Jun 19, 2013 at 4:45 pm #1304394
[Disclaimer: as a GG trail ambassador I got this pack for free. The modification itself is neither supervised, condoned, or monitored by Gossamer Gear. Use at your own risk.]
I couldn't help myself. When I have what seems like a good idea, I have to see if it works. In this case, if you ever intend to use your Gossamer Gear Gorilla to haul a ~27 pound mountain bike and 4 days of gear over a 10,000' ridge, you might consider the following.
Photo by Casey Greene.
Kifaru and other packmakers who specialize in obscene loads have stays which insert from the bottom up, and pockets built into the hipbelt which help retain the stays when the lumbar pad folds over and attaches. You can do something similar with a Gorilla by sewing pockets into the belt and cutting holes in the backpanel so the stays can protrude out of their channel and into the new belt pockets.
I laminated (with seam grip) ovals of 500D cordura to the backpanel fabric about 7 inches above the bottom of the stay channels. This layer is intended to keep the thinner backpanel fabric from ripping or unraveling. Then, very carefully, cut a hole in the Cordura, backpanel fabric, and the layer of grosgrain which forms the back of the stay channel. Don't cut the outer layer of grosgrain, or outside the stitching which holds the stay channel in place. Melt the fabric layers into an ellipse. Squish the fabric edges together. Make the hole just big enough for the stay to go through.
The stay pockets in the belt should be pretty burly. I used a double layer of ballistics nylon, which holds stitching well and is resistant to abrasion. Pockets were 9" apart center to center, which matches the spacing of the stay pockets at the bottom of the pack.
Bartacks at the corners, and triple stitching down the edges. Bartacks along the edges wouldn't be a bad idea, if your machine can do it.
Once completed, the stay can be used as stock, or pushed out the hole and inserted into the belt pockets. Weight transfer with the later is quite a bit better. The only limitation is that the stock sitlight pad might not be enough to alleviate pressure points from the stays in the belt. A thin, stiff layer of foam under the sitlight would probably solve that. I haven't got there yet.
As I said, use at your own risk.Jun 19, 2013 at 7:43 pm #1998235
@glacierramblerLocale: NW Montana
Have you run into problems with the 6061 aluminum stock GG uses? From my experience with the Gorilla, the stay is pretty bendy. Also, the one I loaded up and wore around the house had a very poor connection between the hipbelt and pack. The velcro that they use was not enough, IMO.Jun 19, 2013 at 7:51 pm #1998238
I'm sure I had a decent bit over 40 pounds on the pack the first day of this trip, with the bike being most of that and not exactly an optimal application of said weight. The pack, with my mod, carried the weight well. I was able to downclimb 3rd class rock and dirt, and 40 degree snow, as well as could be expected. In short, I've been quite impressed with that little piece of tubing.Jun 19, 2013 at 10:56 pm #1998267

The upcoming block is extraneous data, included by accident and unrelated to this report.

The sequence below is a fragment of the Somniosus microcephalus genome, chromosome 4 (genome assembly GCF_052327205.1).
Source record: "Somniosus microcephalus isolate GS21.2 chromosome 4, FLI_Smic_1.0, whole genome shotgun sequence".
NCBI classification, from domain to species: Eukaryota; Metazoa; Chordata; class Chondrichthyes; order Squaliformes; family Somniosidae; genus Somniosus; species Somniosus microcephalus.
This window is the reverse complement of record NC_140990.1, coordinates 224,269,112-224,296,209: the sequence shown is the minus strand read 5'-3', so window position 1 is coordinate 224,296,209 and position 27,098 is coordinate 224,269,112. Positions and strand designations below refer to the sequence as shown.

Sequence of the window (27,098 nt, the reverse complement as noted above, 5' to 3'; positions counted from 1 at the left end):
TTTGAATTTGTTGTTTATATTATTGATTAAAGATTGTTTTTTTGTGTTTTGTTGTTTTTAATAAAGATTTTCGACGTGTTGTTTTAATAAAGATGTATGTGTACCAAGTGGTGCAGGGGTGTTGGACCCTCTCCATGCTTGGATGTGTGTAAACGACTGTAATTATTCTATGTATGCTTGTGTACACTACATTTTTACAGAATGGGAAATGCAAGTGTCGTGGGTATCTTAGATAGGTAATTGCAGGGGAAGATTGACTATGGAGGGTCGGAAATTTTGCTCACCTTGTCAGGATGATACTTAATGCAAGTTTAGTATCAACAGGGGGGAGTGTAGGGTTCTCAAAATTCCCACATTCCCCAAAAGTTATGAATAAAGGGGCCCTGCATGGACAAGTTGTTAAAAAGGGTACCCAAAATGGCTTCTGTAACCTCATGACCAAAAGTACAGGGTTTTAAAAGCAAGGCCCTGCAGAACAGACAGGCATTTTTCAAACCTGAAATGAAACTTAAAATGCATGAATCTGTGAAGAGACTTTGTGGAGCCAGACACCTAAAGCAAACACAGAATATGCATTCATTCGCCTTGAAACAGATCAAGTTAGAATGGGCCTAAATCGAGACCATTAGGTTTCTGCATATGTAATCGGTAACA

@glacierramblerLocale: NW Montana
Glad to hear it. I imagine that the difference in body type is as much a part of pack performance. I found it completely inadequate for my needs–largely due to the shoulder straps design (sewn straight across at an angle) to adapt to my trapezius muscles and the stay's inability to completely compensate for this. Whatever performance it could muster was then completely compromised.
Sadly, I actually quite like GG's newest designs. I recently tried the Kumo for a 3-4 day pack, since that will be most of my trips for the summer. But the straight-across shoulder strap design wrapped my shoulders very poorly, and I had to send it back, despite several attempts to make it work. Comparably, ULA and HMG have my profile pretty well nailed.
Again, this shows just how personal pack fit can be. If something works for you, it can really work. But if it doesn't–well, shit.Jun 19, 2013 at 11:52 pm #1998273
Jason ElsworthBPL Member
@jephotoLocale: New Zealand
Very interesting and kind of makes me wonder why someone hasn't made a pack like this already. I love my Gorilla, but never carry more than 25lbs so wont be making it into Frankengoriila.
Dave – how do you find the Gorilla as a bikepacking pack? I haven't used mine in that mode yet and also don't have any experience with other packs in a bikepacking environment to compare it to. Having read your BPl article on bikepacking packs I reckoned it could be quite good. It would save me having to get another pack, which seeing how much I have spent on bike stuff this year would be good.Jun 20, 2013 at 6:29 am #1998304
Jason, for this trip it was ideal. Most of our riding was pretty non-technical, and in those situations I had the heaviest stuff off-loaded into a seatbag or partial framebag. The Gorilla had maybe 10 pounds of clothes, bag, and shelter. The pack was easily big enough for everything while packing (I.e. carrying) the bike, but I could also put more weight in the pack for the longer pushing sessions, which makes pushing the bike easier.
The hipbelt is a bit wide (I'm on the narrower side of a medium belt) and thus digs into my stomach a little while pedaling if the belt is cinched up. Not an issue as I don't like using a belt to take weight when I'm pedaling.Jun 24, 2013 at 7:25 am #1999273
kevin timmBPL Member
@ktimmLocale: Colorado (SeekOutside)
You might want to add Paradoxpacks to the obscene load group. We've been doing extensive testing and are almost ready for production. I have had up to 130 lbs in one and the pack has been a lot better than me. Weights are 2.5 to 4.5 lbs depending on configuration. It is also extremely comfortable at lower loads such as 20 lbs
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